In the last few weeks every local government has grappled with the new law legalizing a version of medical marijuana. It’s not been a good show. While Flagler Beach, Palm Coast and Flagler County look like they’re going to allow medical pot dispensaries before long, too many of their elected ones got there by being more patronizing than respectful of the 71 Percent of voters who approved medical marijuana last November.
It was bad enough when they’d all unnecessarily imposed “moratoriums” on permitting dispensaries, supposedly to have time to figure out how state law would define the issue, then how to apply state law—delays less patronizing towns like Gainesville and Orlando saw no reason to indulge, which allowed them to grab a share of the dispensary market ahead of everyone else.
When three local governments came around, and after hypocritically preaching deference to voters’ will, they narrowed the zones where dispensaries will be allowed. That too is unnecessary. Bunnell, which continues to have issues with the 21st century, is choosing to ban dispensaries outright.
Bunnell aside, each local government had its advocates for complying with the law without mucking up the works. But they were outnumbered by their more heavy-handed colleagues. The problem with these elected ones is their willful illiteracy regarding medical pot, or any kind of pot for that matter. You’d think that in the age of the internet, when almost anything can be verified, debunked or—heaven forbid—put in its proper context, these men and women would spend a little more time putting in the 10 or 20 minutes it takes to demystify themselves of three generations of bunk about pot and conduct public policy from a relatively solid basis of fact. But you’d be wrong.
Reefer madness is alive and well. In the past six weeks I watched politicians on every local government board peddle all sorts of misconceptions and outright falsehoods about pot to justify their grizzled fears and their misguided public policies. I’ve yet to light up a joint in my 52 years, but these few weeks I came closer to doing so than when I was going through radiation therapy for cancer. Listening and arguing with these politicians was that painful.
At one point in Flagler Beach City Commission Chairman Jane Mealy, one of my favorite local politicians, actually said she feared that allowing dispensaries could open her city to 50 of them, if nearby cities banned them. (At the time, Palm Coast and the County hadn’t yet vaped around the issue.) Aside from the impossibility of such a scenario—market realities would tell you that Flagler Beach wouldn’t support 50 dispensaries anymore than it would 50 new businesses of any kind—the question must be asked: so what? Why wouldn’t the town revel in 50 dispensaries? They’re legitimate businesses, not whorehouses or gambling parlors, and they’d certainly be more useful than a church on every other corner, as in Bunnell. The commission eventually agreed to ban them from beachside but allow them across the bridge, which muted the outcry but doesn’t answer the question: what are these politicians afraid of?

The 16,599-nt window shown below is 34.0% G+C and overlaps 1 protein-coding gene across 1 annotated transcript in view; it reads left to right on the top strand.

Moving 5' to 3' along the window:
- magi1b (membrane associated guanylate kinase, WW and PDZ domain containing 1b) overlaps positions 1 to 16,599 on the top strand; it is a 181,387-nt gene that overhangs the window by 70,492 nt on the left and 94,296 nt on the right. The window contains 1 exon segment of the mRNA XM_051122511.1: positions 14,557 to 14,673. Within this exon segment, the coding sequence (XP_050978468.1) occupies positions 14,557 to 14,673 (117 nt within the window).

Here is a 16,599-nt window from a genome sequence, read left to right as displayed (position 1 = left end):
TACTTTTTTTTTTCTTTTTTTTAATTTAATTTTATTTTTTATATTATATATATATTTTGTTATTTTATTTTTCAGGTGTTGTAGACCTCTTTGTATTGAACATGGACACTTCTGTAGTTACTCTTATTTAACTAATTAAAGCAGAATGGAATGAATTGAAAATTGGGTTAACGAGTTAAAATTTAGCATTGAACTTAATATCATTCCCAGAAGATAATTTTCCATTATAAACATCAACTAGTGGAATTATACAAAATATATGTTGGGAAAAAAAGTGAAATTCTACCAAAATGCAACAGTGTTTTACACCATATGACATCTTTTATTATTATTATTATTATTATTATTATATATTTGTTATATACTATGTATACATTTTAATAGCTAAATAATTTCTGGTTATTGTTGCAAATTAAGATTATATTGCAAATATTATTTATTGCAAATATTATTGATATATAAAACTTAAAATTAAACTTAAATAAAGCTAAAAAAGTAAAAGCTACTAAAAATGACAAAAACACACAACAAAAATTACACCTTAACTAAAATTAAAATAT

As the discussion at the county commission revealed, where three commissioners sounded alarms, they can’t really tell you. All they speak of is personal experience and vague assumptions they can’t back up beyond anecdotal stories. That’s the case with the troika that came within a puff of banning dispensaries in the county—Dave Sullivan, Charlie Ericksen and Greg Hansen—until Ericksen, more mistakenly than intentionally, switched sides.
I asked County Commissioner Dave Sullivan point blank to show evidence that marijuana, any kind of marijuana, is either a gateway drug (it’s not) or a danger anywhere near that posed by, say, alcohol. (Any comparison between the two is actually unfair, considering that 80,000 deaths are attributed to alcohol every year, and zero are to pot, legal or not.) He said he didn’t have to show me anything, which is true, but not exactly persuasive. The reality is that he could not show me that evidence. Nor, for that matter, could he show me evidence showing pot to be more dangerous than butter, sugar, cigarettes, guns or cars. (To take just one of those: diabetes ends about 76,000 lives a year in this country. I’ve yet to see cops and politicians trying to stigmatize sugar. Most are too busy inhaling it.) But that’s another story.